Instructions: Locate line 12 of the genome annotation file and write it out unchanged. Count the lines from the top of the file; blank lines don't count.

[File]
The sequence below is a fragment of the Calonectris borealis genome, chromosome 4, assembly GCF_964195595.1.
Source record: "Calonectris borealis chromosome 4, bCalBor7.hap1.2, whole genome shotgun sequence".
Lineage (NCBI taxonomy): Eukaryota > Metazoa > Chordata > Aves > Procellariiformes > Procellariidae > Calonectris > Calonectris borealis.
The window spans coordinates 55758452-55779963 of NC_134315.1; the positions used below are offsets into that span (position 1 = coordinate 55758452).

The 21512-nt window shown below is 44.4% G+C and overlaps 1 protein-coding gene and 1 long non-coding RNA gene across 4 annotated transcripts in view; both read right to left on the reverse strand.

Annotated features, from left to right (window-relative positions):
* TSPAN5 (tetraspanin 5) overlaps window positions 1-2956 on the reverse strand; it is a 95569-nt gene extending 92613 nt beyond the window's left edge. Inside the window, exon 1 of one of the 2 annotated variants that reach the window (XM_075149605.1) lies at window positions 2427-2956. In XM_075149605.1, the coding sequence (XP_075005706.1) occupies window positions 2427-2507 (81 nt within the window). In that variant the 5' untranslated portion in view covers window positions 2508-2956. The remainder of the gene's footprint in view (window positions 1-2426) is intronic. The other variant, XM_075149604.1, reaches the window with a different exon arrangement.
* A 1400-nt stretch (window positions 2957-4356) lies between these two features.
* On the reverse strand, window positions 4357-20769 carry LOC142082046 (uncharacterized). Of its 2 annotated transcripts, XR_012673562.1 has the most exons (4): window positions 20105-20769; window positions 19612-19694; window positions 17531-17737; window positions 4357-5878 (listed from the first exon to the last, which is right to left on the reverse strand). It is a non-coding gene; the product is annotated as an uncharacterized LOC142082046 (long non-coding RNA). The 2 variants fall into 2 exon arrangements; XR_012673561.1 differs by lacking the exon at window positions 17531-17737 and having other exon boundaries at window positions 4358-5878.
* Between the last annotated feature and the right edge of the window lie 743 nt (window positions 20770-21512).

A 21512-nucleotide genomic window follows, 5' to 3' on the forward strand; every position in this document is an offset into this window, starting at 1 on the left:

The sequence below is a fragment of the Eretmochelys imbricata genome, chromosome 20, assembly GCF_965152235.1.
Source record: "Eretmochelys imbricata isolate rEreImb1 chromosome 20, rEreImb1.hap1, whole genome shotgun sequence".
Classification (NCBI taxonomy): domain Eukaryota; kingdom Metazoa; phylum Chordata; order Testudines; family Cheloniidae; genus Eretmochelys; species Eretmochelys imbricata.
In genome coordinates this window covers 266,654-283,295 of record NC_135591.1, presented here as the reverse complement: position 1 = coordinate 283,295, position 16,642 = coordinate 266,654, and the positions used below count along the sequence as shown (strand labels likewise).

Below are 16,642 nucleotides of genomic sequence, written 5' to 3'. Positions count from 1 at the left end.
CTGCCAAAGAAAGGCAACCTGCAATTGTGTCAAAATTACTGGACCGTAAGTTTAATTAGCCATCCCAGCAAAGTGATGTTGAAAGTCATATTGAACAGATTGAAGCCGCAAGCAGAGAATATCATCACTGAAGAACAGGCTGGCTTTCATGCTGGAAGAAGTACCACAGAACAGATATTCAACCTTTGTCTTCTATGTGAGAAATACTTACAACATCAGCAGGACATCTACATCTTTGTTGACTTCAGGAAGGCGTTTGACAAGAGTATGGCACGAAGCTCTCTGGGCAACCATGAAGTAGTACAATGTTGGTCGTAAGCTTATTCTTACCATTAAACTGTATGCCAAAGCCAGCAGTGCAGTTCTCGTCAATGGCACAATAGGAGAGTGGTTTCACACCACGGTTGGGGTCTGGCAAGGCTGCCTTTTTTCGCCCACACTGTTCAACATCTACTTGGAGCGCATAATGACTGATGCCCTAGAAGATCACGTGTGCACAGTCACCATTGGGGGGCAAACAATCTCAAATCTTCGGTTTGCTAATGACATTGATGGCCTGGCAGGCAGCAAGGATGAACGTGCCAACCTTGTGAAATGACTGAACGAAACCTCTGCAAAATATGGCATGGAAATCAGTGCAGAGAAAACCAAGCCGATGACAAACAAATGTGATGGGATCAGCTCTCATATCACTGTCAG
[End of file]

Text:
The sequence below is a fragment of the Eretmochelys imbricata genome, chromosome 20, assembly GCF_965152235.1.